January 15, 2021 – Properly trained deep learning models could offer better insights from brain imaging data analysis than standard machine learning approaches, according to a study published in Nature Communications.
Structural and functional MRI and genomic sequencing have generated massive volumes of data about the human body. Scientists can gather new insights into health and disease by extracting patterns from this information. However, this is a challenging task as the data is incredibly complex and relationships among types of data are poorly understood.
Deep learning technology can characterize these relationships by combining and analyzing data from many sources. While these algorithms have demonstrated their ability to solve problems and answer questions in several different fields, researchers noted that critical commentaries have negatively compared deep learning with standard machine learning approaches for analyzing brain imaging data.
But these conclusions are often based on pre-processed input that deny deep learning the ability to learn from data with little to no preprocessing – one of the main advantages of the technology.
A team from the Center for Translational Research in Neuroimaging and Data Science (TReNDS) leveraged deep learning to better understand how mental illness and other disorders affect the brain.
Researchers compared representative models from classical machine learning and deep learning, and found that if trained properly, deep learning methods could potentially offer significantly better results, producing superior representations for characterizing the human brain.
“We compared these models side-by-side, observing statistical protocols so everything is apples to apples. And we show that deep learning models perform better, as expected,” said co-author Sergey Plis, director of machine learning at TReNDS and associate professor of computer science.
Researchers did acknowledge that there are some cases where standard machine learning performs better than deep learning. Diagnostic algorithms that plug in single-number measurements, like patient’s body temperature or whether a patient smokes cigarettes, would work better using classical machine learning approaches.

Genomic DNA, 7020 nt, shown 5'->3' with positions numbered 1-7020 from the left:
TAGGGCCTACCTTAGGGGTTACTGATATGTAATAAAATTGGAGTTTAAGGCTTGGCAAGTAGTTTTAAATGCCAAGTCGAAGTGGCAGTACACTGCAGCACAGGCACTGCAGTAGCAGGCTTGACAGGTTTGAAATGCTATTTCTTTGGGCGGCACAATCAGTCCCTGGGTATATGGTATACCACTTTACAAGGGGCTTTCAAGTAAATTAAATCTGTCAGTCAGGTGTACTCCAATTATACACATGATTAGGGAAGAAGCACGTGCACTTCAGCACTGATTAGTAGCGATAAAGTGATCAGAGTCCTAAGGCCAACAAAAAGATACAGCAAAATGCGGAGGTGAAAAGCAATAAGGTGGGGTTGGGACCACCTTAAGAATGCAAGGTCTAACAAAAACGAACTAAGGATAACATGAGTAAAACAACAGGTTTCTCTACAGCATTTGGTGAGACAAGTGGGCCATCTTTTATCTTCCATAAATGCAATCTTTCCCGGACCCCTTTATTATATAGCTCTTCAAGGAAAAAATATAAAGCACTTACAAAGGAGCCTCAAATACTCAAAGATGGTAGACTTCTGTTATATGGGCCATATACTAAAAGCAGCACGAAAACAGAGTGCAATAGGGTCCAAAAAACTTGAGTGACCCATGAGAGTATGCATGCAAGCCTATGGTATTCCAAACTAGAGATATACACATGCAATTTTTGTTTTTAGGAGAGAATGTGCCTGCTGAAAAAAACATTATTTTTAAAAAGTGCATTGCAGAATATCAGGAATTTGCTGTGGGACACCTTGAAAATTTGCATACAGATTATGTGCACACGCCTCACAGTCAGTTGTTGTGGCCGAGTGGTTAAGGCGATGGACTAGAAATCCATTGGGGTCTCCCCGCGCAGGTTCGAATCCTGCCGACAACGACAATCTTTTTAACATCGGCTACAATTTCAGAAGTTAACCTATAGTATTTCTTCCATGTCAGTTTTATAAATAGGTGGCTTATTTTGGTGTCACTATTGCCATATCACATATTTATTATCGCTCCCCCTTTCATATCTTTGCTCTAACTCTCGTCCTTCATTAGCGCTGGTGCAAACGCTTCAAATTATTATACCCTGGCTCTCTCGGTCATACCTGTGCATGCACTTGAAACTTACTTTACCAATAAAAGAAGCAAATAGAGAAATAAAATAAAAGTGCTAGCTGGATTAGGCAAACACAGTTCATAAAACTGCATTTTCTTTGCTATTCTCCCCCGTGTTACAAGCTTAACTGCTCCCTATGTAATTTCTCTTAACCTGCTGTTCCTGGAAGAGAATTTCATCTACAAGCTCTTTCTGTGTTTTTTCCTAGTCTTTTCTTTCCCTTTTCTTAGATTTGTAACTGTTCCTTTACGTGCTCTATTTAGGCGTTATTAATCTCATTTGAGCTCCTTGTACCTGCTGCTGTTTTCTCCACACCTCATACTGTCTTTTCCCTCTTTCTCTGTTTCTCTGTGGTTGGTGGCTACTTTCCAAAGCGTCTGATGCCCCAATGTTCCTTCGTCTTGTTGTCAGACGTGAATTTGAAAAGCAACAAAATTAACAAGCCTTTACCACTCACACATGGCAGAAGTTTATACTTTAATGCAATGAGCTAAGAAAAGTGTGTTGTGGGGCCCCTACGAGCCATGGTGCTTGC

“If your application involves analyzing images or if it involves a large array of data that can’t really be distilled into a simple measurement without losing information, deep learning can help,” Plis said. “These models are made for really complex problems that require bringing in a lot of experience and intuition.”
The disadvantage of deep learning models is that they need to be trained on a lot of data at the outset. But once these models are trained, they can effectively analyze massive amounts of complex information as well as answer simple questions.
“Interestingly, in our study we looked at sample sizes from 100 to 10,000 and in all cases the deep learning approaches were doing better,” said Vince Calhoun, director of TReNDS and Distinguished University Professor of Psychology.
Another advantage of deep learning is that scientists can reverse analyze deep learning models to understand how they reach conclusions about data. In the case of the current study, the trained deep learning models learned to identify meaningful brain biomarkers.
“These models are learning on their own, so we can uncover the defining characteristics that they’re looking into that allows them to be accurate,” said Anees Abrol, research scientist at TReNDS and the lead author on the paper.
“We can check the data points a model is analyzing and then compare it to the literature to see what the model has found outside of where we told it to look.”
The team believes that deep learning models are capable of extracting explanations and representations not already known to the field and help in expanding knowledge about how the human brain functions. Researchers said that further investigation is necessary to find and address the weaknesses of deep learning models.
Still, the group maintains that from a mathematical point of view, it’s clear these models outperform standard machine learning tools in many settings.
“Deep learning’s promise perhaps still outweighs its current usefulness to neuroimaging, but we are seeing a lot of real potential for these techniques,” Plis said.
A separate study recently published in Nature Medicine also demonstrated deep learning’s potential to improve imaging analysis. The team showed that a deep learning model may be able to detect breast cancer one to two years earlier than standard clinical methods.
“Our results point to the clinical utility of AI for mammography in facilitating earlier breast cancer detection, as well as an ability to develop AI with similar benefits for other medical imaging applications. We have developed an approach that mimics how humans often learn by progressively training the AI models on more difficult tasks,” said lead author Bill Lotter, PhD, CTO, and co-founder of DeepHealth.
“By leveraging prior information learned in each successive training stage, this strategy results in AI that detects cancer accurately while also relying less on highly-annotated data. Our approach and validation extend to 3D mammography, which is particularly important given its growing use and the significant challenges it presents for AI.”
As is the case with most AI-based tools in healthcare, deep learning still has some challenges to overcome before it can be used in real-world clinical settings – but the technology has certainly proven its potential for the future of care delivery.